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Matthews Recalls Bullish Beginning

Thursday, September 11, 2008 11:41am
By: Accsports Staff

  March 1, 2004 BLACKSBURG — Bryant Matthews remembers every detail of every game he played outside of Cassell Coliseum in his career at Virginia Tech, even the fuzzy memories from his freshman season. He never got nervous when he was a rookie, probably because he didn't know he was supposed to be. “I was too stupid to grasp it all,” Matthews said. “Some people take life by the horns. Other people try to bull through life. I guess I was trying to bull through.”

That's Matthews-speak for bullheadedness, and he admits it's part of the reason why the Hokies didn't total double-digits in wins away from home during his four years at Tech. He hopes forward Coleman Collins and guards Zabian Dowdell and Jamon Gordon — this year's talented trio of freshman Hokies — don't share Matthews' stubborn streak, but he knows some of it is present.

To be an impact player in a major college basketball conference, Matthews believes you've got to play with a little arrogance. He has always had at least a little bit.

“I remember going on the road to places like UConn when I was a freshman,” said Matthews, regarding his 2000-01 season. “People would be like, ‘Oh, there's Caron Butler.' I was like, ‘So?' It was like that wherever we went. ‘There's Troy Murphy.' ‘So?' ‘There's Michael Bradley.' ‘So?'”

Matthews was a power forward in those days. He didn't care if he had to post up against Karl Malone. Matthews played with a chip on his shoulder against everybody.

“When we went to Georgetown when I was a freshman, everybody was talking about (Ruben) Boumtje-Boumtje and saying, ‘He's a great shotblocker,'” Matthews said. “I was like, ‘Whatever, he's just tall.' The first shot I took in that game I remember the ball hit him in the chin.”

Matthews' freshman conceit wasn't just reserved for the Big East big men. He remembers talking trash with point guard Omar Cook, who was then a fellow freshman at St. John's, in Virginia Tech's first-ever Big East game — a 25-point loss on the road. Matthews recalls sending John Linehan, a 5-9 former point guard dynamo at Providence, sliding across the Providence Civic Center floor with a well-placed shoulder to the body in a 96-56 loss to the Friars, the Hokies' worst loss in 13 years.

Those were tough times for Matthews and his teammates. He's amazed he has gotten to this stage of his career — an NBA prospect — after some of the youthful antics he pulled.

Lack of depth on Tech's 2000-01 squad forced Matthews to start in 25 of the 26 games he played, much like Collins, Dowdell and Gordon have had to do on this season's team. This year's group of freshmen seems to have used a different approach than Matthews did in his freshman campaign.

“I made mistakes the whole game (as a freshman),” Matthews said. “(Collins, Dowdell and Gordon are) more rational. I can say they have more ‘basketball IQ' than I had. … I try to set examples for them by leading. I don't say too much, so the best way I can show them things is to set examples.”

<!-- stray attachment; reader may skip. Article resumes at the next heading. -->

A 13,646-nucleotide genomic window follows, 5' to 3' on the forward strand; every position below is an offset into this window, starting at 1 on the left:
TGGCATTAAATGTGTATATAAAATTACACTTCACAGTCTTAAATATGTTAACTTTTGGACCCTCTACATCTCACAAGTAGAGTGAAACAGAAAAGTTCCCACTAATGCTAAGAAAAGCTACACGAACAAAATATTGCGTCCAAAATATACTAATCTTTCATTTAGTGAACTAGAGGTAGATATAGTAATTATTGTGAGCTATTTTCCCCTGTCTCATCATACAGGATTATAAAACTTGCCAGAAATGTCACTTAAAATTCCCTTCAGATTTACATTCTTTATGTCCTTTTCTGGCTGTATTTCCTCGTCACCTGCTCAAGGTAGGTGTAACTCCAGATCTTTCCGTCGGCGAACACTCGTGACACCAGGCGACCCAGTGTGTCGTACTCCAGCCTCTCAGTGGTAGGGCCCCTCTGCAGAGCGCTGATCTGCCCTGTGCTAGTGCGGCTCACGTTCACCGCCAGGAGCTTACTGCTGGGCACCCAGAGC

Rookies Tackle Road Challenge

It was hard for Matthews to set an example for something he rarely experienced, like winning on the road. By all accounts, the Hokies were a surprise this season simply because they didn't finish in last place in the Big East. But learning to play on the road will be a critical next step in the maturation of coach Seth Greenberg's team if it is to succeed in the ACC next year.

Trying to win in the Carrier Dome and the Petersen Events Center (Pittsburgh) may have been a struggle, but the prospects of winning on the road may become downright nightmarish when the Hokies beginning traveling to Cameron Indoor Stadium and the Dean E. Smith Center.

Greenberg was encouraged by what he saw from his team on the road this season. Tech won at West Virginia 69-67 on Jan. 14, the Hokies' first win in Morgantown since the 1994-95 season. Respectable efforts on the road against ranked Syracuse and away from home against Ohio State, Seton Hall, Villanova and Boston College showed Greenberg that his young players weren't in over their heads. Plus, he's quick to mention that winning on the road is a chore regardless of whether the front of your jersey says “Duke” or “Virginia Tech.”

“It's difficult for everybody in the nation,” Greenberg said. “At least we got one (league win on the road). There are better teams than us that haven't been able to win on the road. Look at Iowa State. I think the world of (Cyclones coach) Wayne Morgan, and I think he has a great program, but they haven't had any success on the road (15-10 overall, 0-7 on the road in the Big 12). We know we have to get better, and we are.”

Some of Greenberg's optimism has to stem from the fact that Collins, Dowdell and Gordon saved a few of their best efforts for the road this season. Collins and Dowdell combined for 30 points and four steals at Pittsburgh. Dowdell played every minute in the win at West Virginia, scoring 20 points and connecting on five of nine attempts from three-point range. Gordon led his team in scoring with 21 points on nine-of-17 shooting at Syracuse.

Consistency is the bane of most freshmen, and Collins, Dowdell and Gordon were no different. There were a few road games where all three players disappeared. They combined for 10 points in a 33-point loss at Rutgers and totaled 10 points in a loss at Boston College.

But attitude hasn't been a problem with the freshmen. It's not the posture Matthews would've chosen to take during his rookie season, but he's not complaining about the way Collins, Dowdell and Gordon have gone about their business.

“You don't know how people are going to respond, but they've done a good job,” Matthews said. “I'm sure there are things they wish they could've done better, but that's just inexperience. You always look at how you could do things better. I know I do.”